THE dressing room is jammed with flowers: red roses, orchids, carnations, chrysanthemums -- some wilting under the hot theatrical lights around her makeup table. Kelly McGillis turns her back to the dressing-room mirror and confides a few of her offstage secrets as an actress. She is the long-stemmed, blond beauty nominated for the Golden Globe awards as the Amish widow in ``Witness.''
But that film is behind her now, and her new film, ``Top Gun,'' is just being released around the country. She took time out recently to chat about acting backstage at Kennedy Center, where she was starring as Nina in a production of Chekhov's ``The Sea Gull.''
Kelly McGillis confesses that she usually arrives at the theater two hours before each performance rather than the standard half hour required by Equity. In those two hours she gathers her talents for the performance to follow:
``I start off the process by just washing my face, and in that process I feel I wash away everything of that day.'' The voice is honeyed, husky: ``And I start to think about being vulnerable, letting those walls drop, and slowly I start becoming that person for that night.'' Without that two hours to sink into the character, she feels, ``I would be carrying around too much baggage from that day.''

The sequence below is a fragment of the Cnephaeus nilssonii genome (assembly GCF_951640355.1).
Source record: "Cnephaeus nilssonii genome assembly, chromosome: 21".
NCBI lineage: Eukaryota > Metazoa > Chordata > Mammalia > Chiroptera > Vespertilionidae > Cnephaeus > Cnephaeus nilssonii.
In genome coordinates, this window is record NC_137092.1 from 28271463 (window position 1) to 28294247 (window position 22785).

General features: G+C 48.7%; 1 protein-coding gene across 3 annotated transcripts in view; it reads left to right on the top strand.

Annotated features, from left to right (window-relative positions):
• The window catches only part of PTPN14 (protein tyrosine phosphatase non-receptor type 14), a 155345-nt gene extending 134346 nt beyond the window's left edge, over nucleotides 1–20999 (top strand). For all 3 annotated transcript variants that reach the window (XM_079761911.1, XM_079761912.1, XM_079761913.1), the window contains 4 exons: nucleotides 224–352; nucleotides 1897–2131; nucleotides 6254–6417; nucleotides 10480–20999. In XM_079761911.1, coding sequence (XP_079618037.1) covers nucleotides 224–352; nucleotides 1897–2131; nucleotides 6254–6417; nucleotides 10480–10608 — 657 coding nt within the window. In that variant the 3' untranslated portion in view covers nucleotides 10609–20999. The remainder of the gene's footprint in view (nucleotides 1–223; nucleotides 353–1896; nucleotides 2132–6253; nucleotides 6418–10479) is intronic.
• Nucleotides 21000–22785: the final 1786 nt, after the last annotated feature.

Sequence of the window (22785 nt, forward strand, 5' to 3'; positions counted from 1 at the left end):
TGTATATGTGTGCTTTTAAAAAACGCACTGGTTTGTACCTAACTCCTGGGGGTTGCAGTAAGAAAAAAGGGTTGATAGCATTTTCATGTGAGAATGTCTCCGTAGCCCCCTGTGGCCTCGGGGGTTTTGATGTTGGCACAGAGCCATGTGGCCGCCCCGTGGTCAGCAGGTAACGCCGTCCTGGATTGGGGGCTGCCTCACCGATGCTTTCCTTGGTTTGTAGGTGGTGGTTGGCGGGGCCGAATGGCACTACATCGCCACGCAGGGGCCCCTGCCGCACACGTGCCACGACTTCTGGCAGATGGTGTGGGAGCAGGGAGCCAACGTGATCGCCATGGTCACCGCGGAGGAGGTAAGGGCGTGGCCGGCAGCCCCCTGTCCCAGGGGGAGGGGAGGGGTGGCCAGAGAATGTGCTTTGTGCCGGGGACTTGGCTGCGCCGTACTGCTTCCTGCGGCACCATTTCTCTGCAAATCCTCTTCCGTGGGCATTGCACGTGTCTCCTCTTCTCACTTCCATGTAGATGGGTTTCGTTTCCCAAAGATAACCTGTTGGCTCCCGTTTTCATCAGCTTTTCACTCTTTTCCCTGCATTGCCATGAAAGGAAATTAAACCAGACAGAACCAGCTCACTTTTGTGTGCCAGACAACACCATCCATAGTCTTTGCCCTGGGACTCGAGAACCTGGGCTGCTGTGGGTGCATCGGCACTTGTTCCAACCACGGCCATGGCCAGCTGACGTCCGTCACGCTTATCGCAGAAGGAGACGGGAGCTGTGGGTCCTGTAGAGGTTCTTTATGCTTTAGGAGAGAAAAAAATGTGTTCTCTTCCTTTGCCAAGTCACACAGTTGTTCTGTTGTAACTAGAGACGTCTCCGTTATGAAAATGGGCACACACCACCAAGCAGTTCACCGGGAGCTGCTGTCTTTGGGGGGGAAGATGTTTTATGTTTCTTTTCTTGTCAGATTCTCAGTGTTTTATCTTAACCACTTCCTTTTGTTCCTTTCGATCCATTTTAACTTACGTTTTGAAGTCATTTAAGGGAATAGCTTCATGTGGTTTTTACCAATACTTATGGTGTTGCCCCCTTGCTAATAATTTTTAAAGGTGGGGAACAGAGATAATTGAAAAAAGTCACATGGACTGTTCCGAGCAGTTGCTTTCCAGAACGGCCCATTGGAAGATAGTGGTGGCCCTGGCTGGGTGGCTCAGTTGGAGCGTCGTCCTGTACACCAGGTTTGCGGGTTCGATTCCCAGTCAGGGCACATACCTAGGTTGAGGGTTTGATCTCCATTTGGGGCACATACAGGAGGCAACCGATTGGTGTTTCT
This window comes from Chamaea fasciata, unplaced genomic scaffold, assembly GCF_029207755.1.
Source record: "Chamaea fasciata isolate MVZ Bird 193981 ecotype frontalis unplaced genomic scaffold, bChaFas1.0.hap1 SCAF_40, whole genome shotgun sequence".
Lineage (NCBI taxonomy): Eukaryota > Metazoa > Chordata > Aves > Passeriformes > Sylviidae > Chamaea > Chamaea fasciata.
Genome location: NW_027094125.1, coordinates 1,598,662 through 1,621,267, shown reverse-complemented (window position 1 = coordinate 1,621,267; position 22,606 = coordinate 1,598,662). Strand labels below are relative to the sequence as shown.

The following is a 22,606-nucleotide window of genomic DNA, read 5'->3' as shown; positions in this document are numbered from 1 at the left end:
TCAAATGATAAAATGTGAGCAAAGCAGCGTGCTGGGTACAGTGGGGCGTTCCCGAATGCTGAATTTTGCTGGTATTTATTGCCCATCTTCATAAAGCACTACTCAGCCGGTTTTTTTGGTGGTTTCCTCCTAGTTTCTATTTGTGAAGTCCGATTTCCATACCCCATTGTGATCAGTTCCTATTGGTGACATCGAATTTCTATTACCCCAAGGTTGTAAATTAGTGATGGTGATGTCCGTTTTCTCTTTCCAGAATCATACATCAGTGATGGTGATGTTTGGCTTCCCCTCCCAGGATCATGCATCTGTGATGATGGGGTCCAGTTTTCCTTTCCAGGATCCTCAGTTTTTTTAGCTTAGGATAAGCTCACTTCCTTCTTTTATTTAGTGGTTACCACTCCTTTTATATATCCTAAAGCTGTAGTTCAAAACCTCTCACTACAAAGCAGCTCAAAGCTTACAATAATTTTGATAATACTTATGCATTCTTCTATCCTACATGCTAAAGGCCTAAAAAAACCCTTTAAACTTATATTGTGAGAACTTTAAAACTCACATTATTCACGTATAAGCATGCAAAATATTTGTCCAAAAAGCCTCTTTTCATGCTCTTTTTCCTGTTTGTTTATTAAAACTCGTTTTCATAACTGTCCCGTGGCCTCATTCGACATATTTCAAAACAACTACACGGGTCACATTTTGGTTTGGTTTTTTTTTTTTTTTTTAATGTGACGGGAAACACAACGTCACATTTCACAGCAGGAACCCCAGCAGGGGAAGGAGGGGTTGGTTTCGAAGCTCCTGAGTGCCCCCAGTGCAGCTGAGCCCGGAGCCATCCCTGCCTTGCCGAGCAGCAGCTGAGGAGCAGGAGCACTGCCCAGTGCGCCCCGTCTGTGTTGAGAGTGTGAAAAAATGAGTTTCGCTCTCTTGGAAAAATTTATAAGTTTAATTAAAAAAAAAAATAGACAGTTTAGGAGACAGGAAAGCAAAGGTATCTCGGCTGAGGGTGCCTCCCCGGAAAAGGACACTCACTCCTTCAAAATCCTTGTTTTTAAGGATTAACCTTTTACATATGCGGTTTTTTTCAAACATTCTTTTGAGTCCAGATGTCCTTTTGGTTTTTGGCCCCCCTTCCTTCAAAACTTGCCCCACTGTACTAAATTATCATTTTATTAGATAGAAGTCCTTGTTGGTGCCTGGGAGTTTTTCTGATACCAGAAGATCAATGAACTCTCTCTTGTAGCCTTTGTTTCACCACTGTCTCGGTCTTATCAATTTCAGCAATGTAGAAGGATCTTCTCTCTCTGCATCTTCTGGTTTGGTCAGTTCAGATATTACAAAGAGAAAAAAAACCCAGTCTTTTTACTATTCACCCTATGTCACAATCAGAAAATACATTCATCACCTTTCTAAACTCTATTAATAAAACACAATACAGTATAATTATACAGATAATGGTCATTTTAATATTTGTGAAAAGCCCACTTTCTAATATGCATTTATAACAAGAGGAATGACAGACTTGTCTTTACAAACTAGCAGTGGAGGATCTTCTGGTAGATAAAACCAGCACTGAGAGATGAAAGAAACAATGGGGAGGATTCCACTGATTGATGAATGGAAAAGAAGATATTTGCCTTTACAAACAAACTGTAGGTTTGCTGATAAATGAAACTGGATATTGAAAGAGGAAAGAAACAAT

There are other secrets. She carries some of them around with her.
``Here,'' she says, reaching into a huge black, leather duffel bag of a pocketbook and pawing out a handful of rock-music tapes. ``Before the first three acts, when I'm getting ready, I listen to rock-and-roll music to get me hyped up. I listen to any sort of music that gets me revved up, because Nina does run in like a live wire in the first three acts. I never stop. I never take a breath. And that music allows me not to breathe, in the sense of relaxing.''
Among the breathless tapes: rock music by DePeche Mode, UB 40, and Big Audio Dynamite. But before the tragic fourth act, when Nina returns with her life ruined, Kelly wants the poignancy of Chopin. She hauls out a tape of Chopin's Piano Concerto No. 1 like an eager fourth grader during show-and-tell.